Policy Microsimulations

This special project consists of timely briefs on live federal policy debates about changes to taxes and transfers.

Microsimulation is a commonly used tool in policy analysis to examine the poverty, distributional, and cost implications of changes to taxes and transfers. It allows us to explore the implications of benefit design (e.g. phase-ins and phase-outs) and financing choices. Although not set up to look at general equilibrium effects like a true macroeconomic model, a microsimulation gives insight into the initial, “gross” impact of a policy change.

Our initial microsimulation work focuses on the Child Tax Credit and variations, with new rounds of policy-relevant analysis to come.

Artwork: Nine patch variation with bars by Carrie Severt with photograph by Lyntha Scott Eiler.

In This Series

CTC Analysis Part 1

Assessing Non-filer Rates & Poverty Impacts for the American Rescue Plan Act’s Expanded CTC

A microsimulation of child poverty impacts and analysis of how to reach eligible non-filers for maximum poverty impacts

CTC Analysis Part 2

Reducing Refundability of the Child Tax Credit: Assessing Poverty Impacts and Trade-offs

A microsimulation brief finding that proposals to limit the refundability of the Child Tax Credit would increase child poverty by 53 percent, along with other trade-offs

CTC Analysis Part 3

Analysis of Full Refundability of the Child Tax Credit Without Expansion

Recent reports indicate that the Build Back Better legislative package will allow the increased Child Tax Credit value to continue for one year, while making its full refundability provision permanent; JFI researchers simulate the effects on poverty, costs, and racial equity

CTC Analysis Part 4

Memo: Cost Simulations of a Fully-Refundable Child Tax Credit (CTC) 2022-2031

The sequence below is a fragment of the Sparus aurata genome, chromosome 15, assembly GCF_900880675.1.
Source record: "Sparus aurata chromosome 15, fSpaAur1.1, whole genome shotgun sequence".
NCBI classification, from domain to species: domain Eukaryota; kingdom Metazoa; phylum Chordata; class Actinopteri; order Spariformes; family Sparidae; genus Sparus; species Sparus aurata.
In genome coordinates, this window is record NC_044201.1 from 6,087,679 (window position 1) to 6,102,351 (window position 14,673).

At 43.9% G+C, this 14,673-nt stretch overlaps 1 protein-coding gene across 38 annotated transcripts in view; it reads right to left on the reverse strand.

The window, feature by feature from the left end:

Jack Landry and Stephen Nuñez publish ten-year CTC full refundability estimates, illustrating compromise proposals that retain CTC poverty impacts with space for other social programs

CTC Analysis Part 5

The Expanded Child Tax Credit and Parental Employment: Tenuous Evidence Points to Work Disincentives

Some academics and policymakers argue that the expanded Child Tax Credit will disincentive work; this report points out the weak evidence base for parents quitting work

CTC Analysis Part 6

Revisiting the Child Tax Credit for the Lame Duck Session: Comparing Parameters for Anti-Poverty Impacts

JFI researchers review recent CTC proposals and simulate the effects of varying key reforms that increase the policy's anti-poverty impacts, parameters which will likely feature in lame-duck negotiations.

CTC Analysis Part 7

The Impact of Families with No Income on an Expanded Child Tax Credit

Breaking down the benefits of the expanded CTC by income group.

CTC Analysis Part 8

Bipartisan Child Tax Credit Expansion: Analysis of the Tax Relief for American Families and Workers Act of 2024

Congressional tax negotiators have announced an agreement to expand the Child Tax Credit (CTC). The proposal significantly increases benefits for low-income families currently eligible for a partial CTC.

CTC Analysis Part 9

Responding To the Bipartisan Child Tax Credit Expansion Critics: The Tenuous Evidence Behind Work Disincentives

This report attempts to explain comprehensively why objections to the CTC reforms on the grounds of disincentivizing work are mistaken.

CTC Analysis Part 10

The Tax Liability Red Herring: Defending Child Tax Credit Reforms

Analysis responding to the latest Congressional debates: Insisting CTC improvements go to families who have federal tax liability would ensure benefits do not reach most low-income families.

Recent Updates